Grand Rights, also known as Dramatic or Theatrical Rights, pertain to the use of music in a dramatic context, such as in opera, ballet, musical theatre, film, or any performance where the music contributes to a larger narrative or story. These rights are distinct from small or “small performing rights,” which cover non-dramatic public performances of music, like concerts or radio broadcasts.
The concept of Grand Rights covers various aspects, including:
Performance Rights: This includes the right to perform the music as part of a dramatic work, such as in a theatrical production or film.
Adaptation Rights: This includes the right to adapt or rearrange the music for the specific needs of the dramatic performance.
Reproduction Rights: This encompasses the right to reproduce the music for use in the production, whether through printed sheet music or recorded audio.
Securing Grand Rights usually requires negotiating directly with the composer, publisher, or copyright owner of the music, as most standard performing rights licenses (typically obtained from performing rights organizations) don’t cover dramatic performances. The complexity and specifics of a Grand Rights license can vary significantly depending on factors such as the nature of the performance, the prominence of the music within the work, the venue, and more.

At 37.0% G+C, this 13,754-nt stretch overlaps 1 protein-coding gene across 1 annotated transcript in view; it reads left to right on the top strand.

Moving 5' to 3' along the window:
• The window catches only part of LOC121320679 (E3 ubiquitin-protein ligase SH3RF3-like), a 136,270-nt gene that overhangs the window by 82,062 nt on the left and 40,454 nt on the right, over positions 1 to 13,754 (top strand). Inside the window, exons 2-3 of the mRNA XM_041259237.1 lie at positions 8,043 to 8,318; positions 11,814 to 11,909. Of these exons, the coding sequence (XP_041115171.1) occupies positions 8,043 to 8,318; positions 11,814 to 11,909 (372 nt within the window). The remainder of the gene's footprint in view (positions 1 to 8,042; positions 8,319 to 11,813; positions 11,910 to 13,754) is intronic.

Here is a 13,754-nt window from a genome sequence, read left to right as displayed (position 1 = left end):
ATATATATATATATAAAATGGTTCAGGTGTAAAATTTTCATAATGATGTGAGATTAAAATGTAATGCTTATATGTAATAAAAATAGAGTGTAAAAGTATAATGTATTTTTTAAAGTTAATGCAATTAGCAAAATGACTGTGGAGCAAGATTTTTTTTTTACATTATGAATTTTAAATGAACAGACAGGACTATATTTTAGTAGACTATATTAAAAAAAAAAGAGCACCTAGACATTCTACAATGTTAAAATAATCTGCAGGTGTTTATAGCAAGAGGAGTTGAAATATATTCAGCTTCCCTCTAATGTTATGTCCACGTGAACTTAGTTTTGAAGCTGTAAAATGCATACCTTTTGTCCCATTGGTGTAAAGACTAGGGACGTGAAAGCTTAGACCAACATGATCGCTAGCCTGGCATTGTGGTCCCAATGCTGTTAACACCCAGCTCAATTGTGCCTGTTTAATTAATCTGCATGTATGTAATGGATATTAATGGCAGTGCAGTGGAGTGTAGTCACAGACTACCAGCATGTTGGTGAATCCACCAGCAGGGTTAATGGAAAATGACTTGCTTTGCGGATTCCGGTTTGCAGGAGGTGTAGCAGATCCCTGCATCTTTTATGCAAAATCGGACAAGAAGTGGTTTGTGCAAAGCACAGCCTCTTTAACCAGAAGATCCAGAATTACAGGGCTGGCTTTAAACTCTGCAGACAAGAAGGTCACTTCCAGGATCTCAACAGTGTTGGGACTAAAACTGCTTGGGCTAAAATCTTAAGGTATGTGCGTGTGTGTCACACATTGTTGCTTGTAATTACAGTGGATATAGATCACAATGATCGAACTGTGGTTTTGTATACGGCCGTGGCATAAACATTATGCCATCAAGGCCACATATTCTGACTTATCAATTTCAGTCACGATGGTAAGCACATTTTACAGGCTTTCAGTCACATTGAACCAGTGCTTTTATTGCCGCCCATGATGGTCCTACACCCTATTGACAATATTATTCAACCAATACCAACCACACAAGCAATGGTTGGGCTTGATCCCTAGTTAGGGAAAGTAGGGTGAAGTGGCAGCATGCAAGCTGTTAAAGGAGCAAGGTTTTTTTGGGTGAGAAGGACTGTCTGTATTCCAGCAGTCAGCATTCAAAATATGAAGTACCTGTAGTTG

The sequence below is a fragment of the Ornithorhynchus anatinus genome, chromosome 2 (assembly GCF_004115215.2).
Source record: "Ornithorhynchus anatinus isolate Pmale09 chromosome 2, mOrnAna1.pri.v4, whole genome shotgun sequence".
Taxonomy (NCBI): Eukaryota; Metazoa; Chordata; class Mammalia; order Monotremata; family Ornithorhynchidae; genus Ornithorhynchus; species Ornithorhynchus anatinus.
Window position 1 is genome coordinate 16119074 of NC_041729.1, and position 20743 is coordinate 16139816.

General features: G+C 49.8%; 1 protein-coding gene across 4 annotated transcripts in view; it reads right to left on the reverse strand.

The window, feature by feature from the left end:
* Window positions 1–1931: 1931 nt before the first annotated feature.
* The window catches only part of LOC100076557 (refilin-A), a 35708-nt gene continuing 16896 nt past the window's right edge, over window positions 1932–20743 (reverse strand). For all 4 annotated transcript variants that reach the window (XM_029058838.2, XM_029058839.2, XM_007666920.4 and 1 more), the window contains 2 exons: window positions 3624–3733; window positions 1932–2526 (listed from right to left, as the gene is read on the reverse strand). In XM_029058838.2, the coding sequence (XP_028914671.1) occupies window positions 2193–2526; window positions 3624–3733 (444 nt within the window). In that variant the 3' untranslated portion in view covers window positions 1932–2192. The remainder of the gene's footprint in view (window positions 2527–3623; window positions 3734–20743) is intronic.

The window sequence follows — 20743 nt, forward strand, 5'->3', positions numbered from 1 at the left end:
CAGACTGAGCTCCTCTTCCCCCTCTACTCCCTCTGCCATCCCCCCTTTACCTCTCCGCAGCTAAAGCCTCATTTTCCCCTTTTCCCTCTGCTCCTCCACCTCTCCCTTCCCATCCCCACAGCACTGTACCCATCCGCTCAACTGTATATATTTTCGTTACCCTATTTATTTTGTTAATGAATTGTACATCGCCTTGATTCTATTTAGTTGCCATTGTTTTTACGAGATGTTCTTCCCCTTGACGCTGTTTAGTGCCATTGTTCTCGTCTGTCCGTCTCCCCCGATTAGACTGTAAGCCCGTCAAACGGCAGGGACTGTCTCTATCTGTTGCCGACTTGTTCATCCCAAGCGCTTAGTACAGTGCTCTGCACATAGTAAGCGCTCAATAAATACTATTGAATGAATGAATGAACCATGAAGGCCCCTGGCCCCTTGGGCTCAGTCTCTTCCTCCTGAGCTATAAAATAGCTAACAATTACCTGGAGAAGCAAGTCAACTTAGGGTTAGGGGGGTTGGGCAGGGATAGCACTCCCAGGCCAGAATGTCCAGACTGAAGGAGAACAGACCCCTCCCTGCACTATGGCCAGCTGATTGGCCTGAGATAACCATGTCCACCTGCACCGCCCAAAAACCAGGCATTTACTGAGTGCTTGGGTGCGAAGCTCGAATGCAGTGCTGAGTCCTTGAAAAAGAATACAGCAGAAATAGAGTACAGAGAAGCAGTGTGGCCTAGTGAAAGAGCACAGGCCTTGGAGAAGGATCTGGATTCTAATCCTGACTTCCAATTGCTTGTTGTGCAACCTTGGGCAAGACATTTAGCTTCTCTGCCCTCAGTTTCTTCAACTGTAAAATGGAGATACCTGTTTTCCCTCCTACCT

For example, if a theater company wants to stage a production of the musical “Les Misérables,” they would need to secure the Grand Rights for the music from the copyright holder, which would cover the various elements needed for that specific dramatic presentation.
Given the complexity and specificity of Grand Rights, professional legal advice is often sought to navigate the licensing process and ensure compliance with all relevant laws and regulations.
For more detailed information, you can visit the Grand Rights page on Wikipedia